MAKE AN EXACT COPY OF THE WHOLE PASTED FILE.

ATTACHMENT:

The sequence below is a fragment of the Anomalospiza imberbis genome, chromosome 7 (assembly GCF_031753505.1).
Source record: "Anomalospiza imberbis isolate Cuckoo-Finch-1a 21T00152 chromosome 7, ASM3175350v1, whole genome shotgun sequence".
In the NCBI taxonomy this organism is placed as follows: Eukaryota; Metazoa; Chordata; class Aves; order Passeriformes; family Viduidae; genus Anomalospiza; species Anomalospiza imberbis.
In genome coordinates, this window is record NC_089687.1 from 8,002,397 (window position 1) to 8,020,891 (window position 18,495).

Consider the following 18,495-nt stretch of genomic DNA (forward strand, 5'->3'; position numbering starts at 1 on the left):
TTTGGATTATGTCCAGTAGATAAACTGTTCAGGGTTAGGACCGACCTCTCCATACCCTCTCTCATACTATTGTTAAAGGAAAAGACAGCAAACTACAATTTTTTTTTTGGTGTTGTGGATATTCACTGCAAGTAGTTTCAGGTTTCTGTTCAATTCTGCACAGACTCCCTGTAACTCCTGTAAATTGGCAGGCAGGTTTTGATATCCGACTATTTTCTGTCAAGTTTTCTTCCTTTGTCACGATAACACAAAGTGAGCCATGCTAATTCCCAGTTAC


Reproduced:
The sequence below is a fragment of the Anomalospiza imberbis genome, chromosome 7 (assembly GCF_031753505.1).
Source record: "Anomalospiza imberbis isolate Cuckoo-Finch-1a 21T00152 chromosome 7, ASM3175350v1, whole genome shotgun sequence".
In the NCBI taxonomy this organism is placed as follows: Eukaryota; Metazoa; Chordata; class Aves; order Passeriformes; family Viduidae; genus Anomalospiza; species Anomalospiza imberbis.
In genome coordinates, this window is record NC_089687.1 from 8,002,397 (window position 1) to 8,020,891 (window position 18,495).

Consider the following 18,495-nt stretch of genomic DNA (forward strand, 5'->3'; position numbering starts at 1 on the left):
TTTGGATTATGTCCAGTAGATAAACTGTTCAGGGTTAGGACCGACCTCTCCATACCCTCTCTCATACTATTGTTAAAGGAAAAGACAGCAAACTACAATTTTTTTTTTGGTGTTGTGGATATTCACTGCAAGTAGTTTCAGGTTTCTGTTCAATTCTGCACAGACTCCCTGTAACTCCTGTAAATTGGCAGGCAGGTTTTGATATCCGACTATTTTCTGTCAAGTTTTCTTCCTTTGTCACGATAACACAAAGTGAGCCATGCTAATTCCCAGTTAC